US lawmakers press Amazon to do more to protect its workers

The company also confirmed that employees at more US warehouses have tested positive for the virus, with 14 facilities now affected.

Ben Fox Rubin Former senior reporter
Ben Fox Rubin was a senior reporter for CNET News in Manhattan, reporting on Amazon, e-commerce and mobile payments. He previously worked as a reporter for The Wall Street Journal and got his start at newspapers in New York, Connecticut and Massachusetts.
Ben Fox Rubin
4 min read
Amazon Fulfillment Center

At an Amazon warehouse in Thornton, Colorado, in March 2019.

Helen H. Richardson/The Denver Post via Getty Images

A group of 14 US lawmakers on Friday urged Amazon to boost its efforts to protect its employees during the coronavirus outbreak, adding to a long list of groups raising concerns about Amazon workers' health during the crisis.

"No employee, especially those who work for one of the wealthiest corporations in the world, should be forced to work in unsafe conditions," the lawmakers, led by Sen. Bernie Sanders and Rep. Ilhan Omar, wrote in a letter to CEO Jeff Bezos. Both lawmakers have criticized Amazon in the past for their treatment of warehouse workers.

The letter, which asked Amazon to respond to a series of detailed questions about its efforts to keep workers healthy, comes a week after a similar letter was sent to the company by a group of four senators. In its responses to both letters, Amazon strongly defended its work to protect its employees and delivery drivers.

Also on Friday, Amazon confirmed employees in four more US warehouses tested positive for coronavirus, putting the number of US facilities with publicly known cases at 14. Amazon operates over 500 logistics facilities in the US. The four additional locations are in Houston; Edison, New Jersey; Romulus, Michigan; and Shelby Township, Michigan. 

Amazon has been in the spotlight, even more than usual, during the coronavirus pandemic, as it's worked to respond to a surge of orders from people asked to stay home while also trying to keep its hundreds of thousands of employees from getting sick. Along with these lawmakers, union groups and Amazon's own employees have called for better protections during the pandemic.

Over the past week, local and national news outlets have reported about a handful of Amazon warehouse workers across the country testing positive for the coronavirus, a problem that could disrupt the company's ability to complete its deliveries.

Some of those facilities were shut down for cleaning, and some employees who were in close contact with the infected employees have been quarantined. In Shepherdsville, Kentucky, a warehouse was closed until April 1, after several employees there tested positive.

In Amazon's letter to the four senators, which was provided by New Jersey Sen. Cory Booker's office on Friday, Amazon detailed its many efforts to help its employees during the health crisis.

"Any accusations that we are not properly protecting our employees are simply unfounded," Brian Huseman, Amazon's vice president of public policy, wrote. "Our employees are heroes fighting for their communities and helping people get critical items that they need in this crisis."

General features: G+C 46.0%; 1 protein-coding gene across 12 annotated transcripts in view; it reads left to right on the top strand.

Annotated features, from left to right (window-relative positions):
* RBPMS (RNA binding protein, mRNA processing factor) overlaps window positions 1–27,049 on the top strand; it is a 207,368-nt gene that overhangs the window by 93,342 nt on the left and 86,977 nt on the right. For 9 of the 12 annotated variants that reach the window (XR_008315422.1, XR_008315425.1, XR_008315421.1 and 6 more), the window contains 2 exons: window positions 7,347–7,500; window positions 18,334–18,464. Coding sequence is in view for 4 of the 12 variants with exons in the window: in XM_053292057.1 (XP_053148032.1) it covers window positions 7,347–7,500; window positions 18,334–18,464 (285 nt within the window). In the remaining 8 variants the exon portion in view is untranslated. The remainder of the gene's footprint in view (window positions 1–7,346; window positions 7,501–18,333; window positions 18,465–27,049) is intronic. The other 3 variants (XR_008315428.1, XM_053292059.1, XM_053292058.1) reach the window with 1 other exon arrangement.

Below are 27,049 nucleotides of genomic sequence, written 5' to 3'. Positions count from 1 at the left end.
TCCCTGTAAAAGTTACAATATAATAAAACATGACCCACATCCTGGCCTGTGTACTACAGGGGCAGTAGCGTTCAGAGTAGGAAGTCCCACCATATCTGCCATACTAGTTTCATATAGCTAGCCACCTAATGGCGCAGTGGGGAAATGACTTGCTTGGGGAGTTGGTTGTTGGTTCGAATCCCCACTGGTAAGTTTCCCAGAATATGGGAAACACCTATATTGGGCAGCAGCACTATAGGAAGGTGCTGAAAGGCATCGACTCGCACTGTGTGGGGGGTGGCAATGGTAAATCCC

Kristin Lynch, a spokeswoman for Booker, said Friday that the senator was "encouraged" by some of the quick reforms Amazon has taken following the initial letter to the company. She added that the senator was disappointed that Amazon still refuses to temporarily shut down warehouses where workers have tested positive for coronavirus. She added that Amazon didn't address whether it will pay for employees' coronavirus tests.

"The safety and well-being of Amazon's employees must be paramount, and given the nature and scope of Amazon's business, the safety and well-being of the millions of Americans who are Amazon customers are also at stake," she said in an emailed statement.

Last week's letter was sent by Booker and Sens. Sanders, Sherrod Brown and Bob Menendez.

In his letter, Huseman listed the work Amazon has done to help its employees, which includes increased cleaning and sanitization at all sites, such as disinfecting door handles, touchscreens, handrails and other frequently touched surfaces. Amazon also eliminated stand-up meetings and staggered start times and break times in warehouses to make it easier for people to physically distance themselves from one another.

Hourly pay and overtime pay has been raised. Up to two weeks' pay is offered for any employee diagnosed with the coronavirus or in quarantine, and hourly workers have been offered unlimited unpaid time off through April.

Huseman wrote a response letter back to Omar, which was sent out via Twitter later on Friday. In that letter, he said Amazon is considering broadening paid time off to allow employees to use this time after self-reporting coronavirus symptoms or exposure. That change could be beneficial to workers, since getting a test is still difficult in the US and several employees have complained that the paid time off policy as it stands is too strict.

Amazon isn't the only company struggling to keep its services operating and employees healthy, with Walmart, UPS and major grocers starting new protocols to keep stores and delivery vans clean. BuzzFeed on Thursday reported on Starbucks employees' concerns their company wasn't doing enough to protect them.

Read the Huseman letter to the four senators below:

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